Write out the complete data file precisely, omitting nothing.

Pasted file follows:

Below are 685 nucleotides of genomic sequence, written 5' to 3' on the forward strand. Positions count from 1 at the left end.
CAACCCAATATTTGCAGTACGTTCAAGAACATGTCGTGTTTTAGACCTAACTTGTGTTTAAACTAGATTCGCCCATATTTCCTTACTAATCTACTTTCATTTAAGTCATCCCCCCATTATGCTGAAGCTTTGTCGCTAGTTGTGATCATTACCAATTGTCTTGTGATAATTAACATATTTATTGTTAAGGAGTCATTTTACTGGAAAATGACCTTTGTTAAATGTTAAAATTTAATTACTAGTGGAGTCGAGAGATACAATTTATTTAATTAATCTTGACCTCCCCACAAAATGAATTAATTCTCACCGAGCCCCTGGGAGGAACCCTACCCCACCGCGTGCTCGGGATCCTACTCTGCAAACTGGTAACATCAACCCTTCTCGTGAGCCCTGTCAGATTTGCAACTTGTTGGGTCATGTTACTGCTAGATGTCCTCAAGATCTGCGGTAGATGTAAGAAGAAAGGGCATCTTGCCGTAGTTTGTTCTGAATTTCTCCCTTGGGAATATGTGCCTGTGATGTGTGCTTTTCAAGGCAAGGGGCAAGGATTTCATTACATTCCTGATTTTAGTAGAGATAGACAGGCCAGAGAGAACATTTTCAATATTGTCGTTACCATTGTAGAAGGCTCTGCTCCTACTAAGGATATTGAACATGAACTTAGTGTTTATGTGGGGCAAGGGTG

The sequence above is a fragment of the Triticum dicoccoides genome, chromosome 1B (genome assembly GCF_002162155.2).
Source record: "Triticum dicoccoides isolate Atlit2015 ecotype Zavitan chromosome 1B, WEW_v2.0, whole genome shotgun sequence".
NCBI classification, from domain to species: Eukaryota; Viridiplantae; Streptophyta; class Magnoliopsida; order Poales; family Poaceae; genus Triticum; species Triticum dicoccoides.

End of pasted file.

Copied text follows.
Below are 685 nucleotides of genomic sequence, written 5' to 3' on the forward strand. Positions count from 1 at the left end.
CAACCCAATATTTGCAGTACGTTCAAGAACATGTCGTGTTTTAGACCTAACTTGTGTTTAAACTAGATTCGCCCATATTTCCTTACTAATCTACTTTCATTTAAGTCATCCCCCCATTATGCTGAAGCTTTGTCGCTAGTTGTGATCATTACCAATTGTCTTGTGATAATTAACATATTTATTGTTAAGGAGTCATTTTACTGGAAAATGACCTTTGTTAAATGTTAAAATTTAATTACTAGTGGAGTCGAGAGATACAATTTATTTAATTAATCTTGACCTCCCCACAAAATGAATTAATTCTCACCGAGCCCCTGGGAGGAACCCTACCCCACCGCGTGCTCGGGATCCTACTCTGCAAACTGGTAACATCAACCCTTCTCGTGAGCCCTGTCAGATTTGCAACTTGTTGGGTCATGTTACTGCTAGATGTCCTCAAGATCTGCGGTAGATGTAAGAAGAAAGGGCATCTTGCCGTAGTTTGTTCTGAATTTCTCCCTTGGGAATATGTGCCTGTGATGTGTGCTTTTCAAGGCAAGGGGCAAGGATTTCATTACATTCCTGATTTTAGTAGAGATAGACAGGCCAGAGAGAACATTTTCAATATTGTCGTTACCATTGTAGAAGGCTCTGCTCCTACTAAGGATATTGAACATGAACTTAGTGTTTATGTGGGGCAAGGGTG

The sequence above is a fragment of the Triticum dicoccoides genome, chromosome 1B (genome assembly GCF_002162155.2).
Source record: "Triticum dicoccoides isolate Atlit2015 ecotype Zavitan chromosome 1B, WEW_v2.0, whole genome shotgun sequence".
NCBI classification, from domain to species: Eukaryota; Viridiplantae; Streptophyta; class Magnoliopsida; order Poales; family Poaceae; genus Triticum; species Triticum dicoccoides.